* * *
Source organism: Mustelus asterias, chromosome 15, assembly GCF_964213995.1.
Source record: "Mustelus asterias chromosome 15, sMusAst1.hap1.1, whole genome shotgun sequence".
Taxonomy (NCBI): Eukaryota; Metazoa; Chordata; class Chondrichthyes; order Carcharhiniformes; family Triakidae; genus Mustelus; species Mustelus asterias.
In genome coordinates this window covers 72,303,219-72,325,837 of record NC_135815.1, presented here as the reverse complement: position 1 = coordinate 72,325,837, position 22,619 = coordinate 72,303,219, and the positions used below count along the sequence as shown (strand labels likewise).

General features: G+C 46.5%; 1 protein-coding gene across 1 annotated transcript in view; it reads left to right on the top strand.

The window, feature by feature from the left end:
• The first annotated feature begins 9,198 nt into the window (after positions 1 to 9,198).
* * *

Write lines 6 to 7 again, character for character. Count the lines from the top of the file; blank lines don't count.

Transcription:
The window, feature by feature from the left end:
• The first annotated feature begins 9,198 nt into the window (after positions 1 to 9,198).